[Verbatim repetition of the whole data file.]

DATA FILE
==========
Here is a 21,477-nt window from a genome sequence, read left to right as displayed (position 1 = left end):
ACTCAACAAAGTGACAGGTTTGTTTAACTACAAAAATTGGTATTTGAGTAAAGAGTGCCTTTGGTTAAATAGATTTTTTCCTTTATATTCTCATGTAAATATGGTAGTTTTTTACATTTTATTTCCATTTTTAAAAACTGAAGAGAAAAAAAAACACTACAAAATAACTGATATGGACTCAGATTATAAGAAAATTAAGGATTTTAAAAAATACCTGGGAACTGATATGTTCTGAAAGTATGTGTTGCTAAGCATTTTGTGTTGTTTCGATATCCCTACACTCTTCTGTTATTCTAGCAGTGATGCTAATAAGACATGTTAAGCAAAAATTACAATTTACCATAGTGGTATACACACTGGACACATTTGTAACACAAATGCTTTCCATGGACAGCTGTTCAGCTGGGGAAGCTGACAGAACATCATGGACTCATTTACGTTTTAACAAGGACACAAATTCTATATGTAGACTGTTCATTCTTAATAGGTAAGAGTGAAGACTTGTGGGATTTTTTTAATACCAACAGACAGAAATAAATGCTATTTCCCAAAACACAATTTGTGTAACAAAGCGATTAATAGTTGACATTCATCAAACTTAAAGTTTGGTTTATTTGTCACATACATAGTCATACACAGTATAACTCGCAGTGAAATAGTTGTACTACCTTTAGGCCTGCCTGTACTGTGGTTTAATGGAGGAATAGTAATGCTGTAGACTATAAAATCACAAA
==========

Here is a 21,477-nt window from a genome sequence, read left to right as displayed (position 1 = left end):
ACTCAACAAAGTGACAGGTTTGTTTAACTACAAAAATTGGTATTTGAGTAAAGAGTGCCTTTGGTTAAATAGATTTTTTCCTTTATATTCTCATGTAAATATGGTAGTTTTTTACATTTTATTTCCATTTTTAAAAACTGAAGAGAAAAAAAAACACTACAAAATAACTGATATGGACTCAGATTATAAGAAAATTAAGGATTTTAAAAAATACCTGGGAACTGATATGTTCTGAAAGTATGTGTTGCTAAGCATTTTGTGTTGTTTCGATATCCCTACACTCTTCTGTTATTCTAGCAGTGATGCTAATAAGACATGTTAAGCAAAAATTACAATTTACCATAGTGGTATACACACTGGACACATTTGTAACACAAATGCTTTCCATGGACAGCTGTTCAGCTGGGGAAGCTGACAGAACATCATGGACTCATTTACGTTTTAACAAGGACACAAATTCTATATGTAGACTGTTCATTCTTAATAGGTAAGAGTGAAGACTTGTGGGATTTTTTTAATACCAACAGACAGAAATAAATGCTATTTCCCAAAACACAATTTGTGTAACAAAGCGATTAATAGTTGACATTCATCAAACTTAAAGTTTGGTTTATTTGTCACATACATAGTCATACACAGTATAACTCGCAGTGAAATAGTTGTACTACCTTTAGGCCTGCCTGTACTGTGGTTTAATGGAGGAATAGTAATGCTGTAGACTATAAAATCACAAA